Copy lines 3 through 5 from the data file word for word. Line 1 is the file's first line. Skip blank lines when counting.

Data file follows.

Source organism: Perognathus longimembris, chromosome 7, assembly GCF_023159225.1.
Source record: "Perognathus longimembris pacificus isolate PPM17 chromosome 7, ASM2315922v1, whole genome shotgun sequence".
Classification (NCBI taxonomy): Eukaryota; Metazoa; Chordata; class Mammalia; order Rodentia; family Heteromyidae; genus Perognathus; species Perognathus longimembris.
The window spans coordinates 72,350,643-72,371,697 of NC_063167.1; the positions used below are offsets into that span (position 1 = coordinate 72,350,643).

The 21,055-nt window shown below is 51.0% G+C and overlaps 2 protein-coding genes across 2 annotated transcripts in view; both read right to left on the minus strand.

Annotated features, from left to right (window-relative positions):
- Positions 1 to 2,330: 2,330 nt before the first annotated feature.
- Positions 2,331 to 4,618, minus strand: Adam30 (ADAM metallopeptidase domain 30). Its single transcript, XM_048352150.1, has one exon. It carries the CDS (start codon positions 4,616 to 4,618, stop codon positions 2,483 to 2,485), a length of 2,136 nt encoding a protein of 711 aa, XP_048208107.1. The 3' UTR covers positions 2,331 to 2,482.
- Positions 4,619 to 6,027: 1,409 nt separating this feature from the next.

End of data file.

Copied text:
Classification (NCBI taxonomy): Eukaryota; Metazoa; Chordata; class Mammalia; order Rodentia; family Heteromyidae; genus Perognathus; species Perognathus longimembris.
The window spans coordinates 72,350,643-72,371,697 of NC_063167.1; the positions used below are offsets into that span (position 1 = coordinate 72,350,643).

The 21,055-nt window shown below is 51.0% G+C and overlaps 2 protein-coding genes across 2 annotated transcripts in view; both read right to left on the minus strand.